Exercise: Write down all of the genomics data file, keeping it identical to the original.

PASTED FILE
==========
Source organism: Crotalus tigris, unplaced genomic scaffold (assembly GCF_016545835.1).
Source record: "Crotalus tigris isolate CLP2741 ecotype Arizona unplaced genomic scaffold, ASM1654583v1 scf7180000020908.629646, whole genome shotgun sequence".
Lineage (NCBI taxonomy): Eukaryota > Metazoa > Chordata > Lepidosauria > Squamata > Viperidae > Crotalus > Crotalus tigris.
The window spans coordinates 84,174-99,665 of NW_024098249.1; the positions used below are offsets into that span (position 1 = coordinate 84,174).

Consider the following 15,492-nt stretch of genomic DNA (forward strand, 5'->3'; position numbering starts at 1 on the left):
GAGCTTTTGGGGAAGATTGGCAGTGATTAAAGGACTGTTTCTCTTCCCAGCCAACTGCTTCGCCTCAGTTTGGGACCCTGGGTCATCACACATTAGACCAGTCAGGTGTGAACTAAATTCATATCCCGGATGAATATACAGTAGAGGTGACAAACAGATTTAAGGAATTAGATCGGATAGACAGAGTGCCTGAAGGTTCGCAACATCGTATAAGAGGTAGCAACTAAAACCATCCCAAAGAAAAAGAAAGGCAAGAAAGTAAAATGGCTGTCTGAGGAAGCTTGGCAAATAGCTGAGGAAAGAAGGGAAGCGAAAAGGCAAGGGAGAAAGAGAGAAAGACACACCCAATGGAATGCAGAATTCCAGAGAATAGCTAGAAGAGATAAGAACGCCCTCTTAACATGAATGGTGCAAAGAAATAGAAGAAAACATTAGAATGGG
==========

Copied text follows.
Source organism: Crotalus tigris, unplaced genomic scaffold (assembly GCF_016545835.1).
Source record: "Crotalus tigris isolate CLP2741 ecotype Arizona unplaced genomic scaffold, ASM1654583v1 scf7180000020908.629646, whole genome shotgun sequence".
Lineage (NCBI taxonomy): Eukaryota > Metazoa > Chordata > Lepidosauria > Squamata > Viperidae > Crotalus > Crotalus tigris.
The window spans coordinates 84,174-99,665 of NW_024098249.1; the positions used below are offsets into that span (position 1 = coordinate 84,174).

Consider the following 15,492-nt stretch of genomic DNA (forward strand, 5'->3'; position numbering starts at 1 on the left):
GAGCTTTTGGGGAAGATTGGCAGTGATTAAAGGACTGTTTCTCTTCCCAGCCAACTGCTTCGCCTCAGTTTGGGACCCTGGGTCATCACACATTAGACCAGTCAGGTGTGAACTAAATTCATATCCCGGATGAATATACAGTAGAGGTGACAAACAGATTTAAGGAATTAGATCGGATAGACAGAGTGCCTGAAGGTTCGCAACATCGTATAAGAGGTAGCAACTAAAACCATCCCAAAGAAAAAGAAAGGCAAGAAAGTAAAATGGCTGTCTGAGGAAGCTTGGCAAATAGCTGAGGAAAGAAGGGAAGCGAAAAGGCAAGGGAGAAAGAGAGAAAGACACACCCAATGGAATGCAGAATTCCAGAGAATAGCTAGAAGAGATAAGAACGCCCTCTTAACATGAATGGTGCAAAGAAATAGAAGAAAACATTAGAATGGG